So, I just really maintained a schedule and so the whole valedictorian thing just was a result of that. And I'll never forget what my second dad said. He said, I don't want you just to memorize stuff, I want you to own it. You own the concept, so therefore it is yours forever. And so, I studied to learn, not study for a test. And, of course, the accounting kids hated it when I set the curve, even in the accounting class.
But I just really, I wanted to know it and so the result was a 3.997 at Central. I got a B plus in an aerobics class because the guy said I didn't move my hips right, like are you serious? But it got me in the med school so that's all I cared about.
Irwin: You're not perfect. Hey, you love to cook, so what's for dinner tonight?
Bitner: I do. Yes, so I've got a butternut squash black bean chili that was in the crockpot and ready to go. I eat a very plant-based diet so all about those healthy proteins. And at True, we preach the ‘seeds,’ the seven essential elements of daily success. And one of those seeds is food, and we talk about five healthy carbs a day, five healthy proteins, three healthy fats and one treat. And so, it's like how can we have those? And so that butternut squash chili. But I love to cook, and I cook a lot just from scratch and making stuff up. One of the things, we have a nutrition coach at True named Anna, and so we're building, we're writing a cookbook called, ‘I Want to Eat Like That,’ and so just like “I Want to Age Like That,” it's that “I Want to Eat Like That.” Another book coming out would be, you know, ‘I Want to Have Sex Like That.’
Irwin: Let's start there, I knew we were going to go there.
Bitner: Sexual health is so important. Can we talk about sex, right? So sexual health is so important. It's really interesting, back in the day when I was a busy OB, like I never wanted to talk about sex to my patients because I didn't know how to answer it.
So, it was learning a lot of good information with, then, how can we talk about this in a way? Sexual health is so important to women, not only sexually identity, but just being able to talk about it helps people feel young, like themselves and, again, just having that partnership with a healthcare provider that they can talk about it, it’s super powerful. So, we have the sex deck. It's a card game that I invented, it’s on our website, that helps people talk about it.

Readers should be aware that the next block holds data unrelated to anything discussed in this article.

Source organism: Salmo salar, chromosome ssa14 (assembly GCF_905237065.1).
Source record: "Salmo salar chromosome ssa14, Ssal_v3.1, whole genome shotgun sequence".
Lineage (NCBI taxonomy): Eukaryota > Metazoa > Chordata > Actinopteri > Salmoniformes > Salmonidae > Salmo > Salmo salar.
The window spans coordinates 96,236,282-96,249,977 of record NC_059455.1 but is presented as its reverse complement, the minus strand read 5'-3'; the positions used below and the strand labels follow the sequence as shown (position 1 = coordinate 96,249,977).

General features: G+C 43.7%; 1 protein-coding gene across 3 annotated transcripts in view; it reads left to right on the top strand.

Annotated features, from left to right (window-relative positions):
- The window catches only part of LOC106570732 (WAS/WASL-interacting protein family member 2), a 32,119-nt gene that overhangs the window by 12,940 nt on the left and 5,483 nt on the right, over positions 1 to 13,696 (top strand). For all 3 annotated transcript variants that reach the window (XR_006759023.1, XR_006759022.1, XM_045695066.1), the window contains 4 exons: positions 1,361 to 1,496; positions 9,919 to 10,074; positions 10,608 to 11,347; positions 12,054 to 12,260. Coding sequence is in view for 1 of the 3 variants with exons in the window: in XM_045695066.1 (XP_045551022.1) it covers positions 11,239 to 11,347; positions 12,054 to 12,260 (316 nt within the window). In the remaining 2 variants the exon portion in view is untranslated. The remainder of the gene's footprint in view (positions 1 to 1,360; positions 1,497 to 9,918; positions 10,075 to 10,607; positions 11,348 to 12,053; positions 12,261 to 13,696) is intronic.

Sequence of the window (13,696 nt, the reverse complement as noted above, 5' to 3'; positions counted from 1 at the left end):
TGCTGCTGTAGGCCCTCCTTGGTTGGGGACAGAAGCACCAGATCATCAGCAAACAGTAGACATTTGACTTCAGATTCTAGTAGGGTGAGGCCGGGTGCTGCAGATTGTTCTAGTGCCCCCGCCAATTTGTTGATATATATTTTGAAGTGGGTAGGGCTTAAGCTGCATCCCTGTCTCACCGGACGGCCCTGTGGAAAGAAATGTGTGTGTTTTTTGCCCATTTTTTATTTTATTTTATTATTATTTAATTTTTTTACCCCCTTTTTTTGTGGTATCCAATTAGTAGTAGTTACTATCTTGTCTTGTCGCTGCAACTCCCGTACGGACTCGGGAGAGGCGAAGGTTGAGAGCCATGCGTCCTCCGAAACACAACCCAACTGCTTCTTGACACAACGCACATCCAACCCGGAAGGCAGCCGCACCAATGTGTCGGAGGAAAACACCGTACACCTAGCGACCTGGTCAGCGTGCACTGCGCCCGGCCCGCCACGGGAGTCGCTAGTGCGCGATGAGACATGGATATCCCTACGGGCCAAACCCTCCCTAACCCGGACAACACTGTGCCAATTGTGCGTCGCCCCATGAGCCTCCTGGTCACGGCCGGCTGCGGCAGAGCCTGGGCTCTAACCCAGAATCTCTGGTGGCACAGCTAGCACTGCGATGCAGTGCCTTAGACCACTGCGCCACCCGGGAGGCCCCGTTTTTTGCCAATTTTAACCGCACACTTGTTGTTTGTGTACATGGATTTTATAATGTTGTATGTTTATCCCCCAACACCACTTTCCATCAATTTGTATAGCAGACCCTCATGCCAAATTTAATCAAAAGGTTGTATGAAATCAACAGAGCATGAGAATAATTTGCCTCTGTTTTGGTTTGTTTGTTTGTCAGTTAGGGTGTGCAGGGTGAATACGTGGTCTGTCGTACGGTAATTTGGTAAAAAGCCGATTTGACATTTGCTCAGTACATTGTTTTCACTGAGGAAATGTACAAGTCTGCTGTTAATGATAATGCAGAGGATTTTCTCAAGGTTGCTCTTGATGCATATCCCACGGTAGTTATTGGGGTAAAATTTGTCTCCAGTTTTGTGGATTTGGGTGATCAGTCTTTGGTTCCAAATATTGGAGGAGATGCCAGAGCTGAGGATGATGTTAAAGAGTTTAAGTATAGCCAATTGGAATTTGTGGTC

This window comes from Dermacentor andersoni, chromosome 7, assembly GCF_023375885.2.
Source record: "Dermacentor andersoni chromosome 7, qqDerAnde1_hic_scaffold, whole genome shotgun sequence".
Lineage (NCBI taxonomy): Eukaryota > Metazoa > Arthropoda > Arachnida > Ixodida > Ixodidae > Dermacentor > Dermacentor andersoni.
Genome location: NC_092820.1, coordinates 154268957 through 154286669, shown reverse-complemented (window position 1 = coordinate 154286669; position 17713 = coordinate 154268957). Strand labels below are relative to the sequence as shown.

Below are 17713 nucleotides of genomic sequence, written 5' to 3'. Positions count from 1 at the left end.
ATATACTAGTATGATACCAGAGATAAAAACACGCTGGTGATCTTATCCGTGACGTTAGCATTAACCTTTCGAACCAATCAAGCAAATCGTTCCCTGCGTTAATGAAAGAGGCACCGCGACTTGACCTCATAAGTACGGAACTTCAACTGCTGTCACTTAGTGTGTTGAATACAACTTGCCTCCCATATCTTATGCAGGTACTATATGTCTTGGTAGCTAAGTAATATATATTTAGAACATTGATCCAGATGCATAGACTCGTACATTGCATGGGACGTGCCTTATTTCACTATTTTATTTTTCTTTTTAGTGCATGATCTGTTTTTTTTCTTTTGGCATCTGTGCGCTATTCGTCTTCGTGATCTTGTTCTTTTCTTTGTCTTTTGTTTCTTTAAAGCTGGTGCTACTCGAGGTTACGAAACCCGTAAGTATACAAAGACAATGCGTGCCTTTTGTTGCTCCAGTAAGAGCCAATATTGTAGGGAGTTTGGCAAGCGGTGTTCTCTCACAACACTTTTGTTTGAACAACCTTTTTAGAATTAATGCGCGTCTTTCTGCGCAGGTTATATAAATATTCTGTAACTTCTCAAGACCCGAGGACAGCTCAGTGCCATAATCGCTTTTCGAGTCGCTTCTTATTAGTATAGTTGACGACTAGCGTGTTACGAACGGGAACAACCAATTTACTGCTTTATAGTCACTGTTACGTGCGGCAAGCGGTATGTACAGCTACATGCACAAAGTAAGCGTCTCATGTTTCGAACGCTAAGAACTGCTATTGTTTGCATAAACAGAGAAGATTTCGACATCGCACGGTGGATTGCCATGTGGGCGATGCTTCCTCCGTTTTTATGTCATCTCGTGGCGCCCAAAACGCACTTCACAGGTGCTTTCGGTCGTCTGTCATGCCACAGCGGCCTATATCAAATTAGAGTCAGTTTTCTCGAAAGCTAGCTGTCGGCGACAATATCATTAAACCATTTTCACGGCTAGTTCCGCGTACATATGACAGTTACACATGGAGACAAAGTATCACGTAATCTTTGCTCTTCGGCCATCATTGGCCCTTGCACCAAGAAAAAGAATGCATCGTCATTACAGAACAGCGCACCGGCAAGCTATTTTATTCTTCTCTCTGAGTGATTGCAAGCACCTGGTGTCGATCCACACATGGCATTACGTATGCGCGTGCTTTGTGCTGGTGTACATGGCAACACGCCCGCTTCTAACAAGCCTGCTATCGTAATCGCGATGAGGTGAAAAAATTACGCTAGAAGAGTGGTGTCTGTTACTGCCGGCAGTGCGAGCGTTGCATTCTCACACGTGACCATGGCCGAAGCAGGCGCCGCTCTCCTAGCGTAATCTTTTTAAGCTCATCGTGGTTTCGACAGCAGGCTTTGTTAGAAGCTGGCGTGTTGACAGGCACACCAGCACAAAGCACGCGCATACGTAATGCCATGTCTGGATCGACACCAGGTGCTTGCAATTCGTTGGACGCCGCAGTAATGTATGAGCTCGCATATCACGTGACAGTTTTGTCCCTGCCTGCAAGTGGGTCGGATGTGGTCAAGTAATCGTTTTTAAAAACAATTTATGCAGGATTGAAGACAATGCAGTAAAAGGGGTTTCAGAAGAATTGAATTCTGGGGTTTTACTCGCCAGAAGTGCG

Irwin: Alright. How does a woman find her power, Dr. Bitner?
Bitner: I think it's go, to just really allow ourselves some quiet time, and just to go inside in and just be able to find that power and then learn about our bodies, trust our voice. Trust. You know, one of the books at my bedside table is ‘Untamed’ by Glennon Doyle. I love how she talks about, you know, what is that in us, what is that voice, what is that knowing, and then how we incorporate that in our faith-based practice or, you know, whatever. But it's just allowing ourselves that stillness, and then making it happen, taking advantage of the network, asking for help when you need it, but finding that power. It really does start from listening in, going in, going inside.
Irwin: And you can speak to me in Portugese?
Bitner: *speaks Portugese*
Irwin: Does anyone ever name their newborn Diana these days?
Bitner: You’ll laugh at this. Maybe a couple times in practice, but when I lived in Brazil as an exchange student, the couple had a baby while I was there as a 15-year-old and they named their baby Diana but they spelled it with a ‘D-Y’ to make sure they would say it ‘Diana’ in Brazil. Yes, there is a Diana out there in Brazil somewhere.
Irwin: Thank you for your time Dr. Diane Bitner, chief medical officer and co-founder of True Women's Health.
Bitner: Thank you for having me.
Irwin: And thank you for listening to this edition of “Powerful Women, Let’s Talk.” I’m Shelley Irwin.
Produced by women, about women, these powerful podcasts focus on powerful women and how their strength transforms who we are and how we live. Want to hear more “Powerful Women, Let's Talk”? Get additional interviews at WGVU.org or wherever you get your podcasts. Please rate and subscribe. “Powerful Women, Let's Talk” is made possible in part by Family Fare, keeping it real. It is produced by WGVU at the Meijer Public Broadcast Center at Grand Valley State University. The views and opinions expressed in this program do not necessarily reflect those of WGVU, its underwriters, or Grand Valley State University.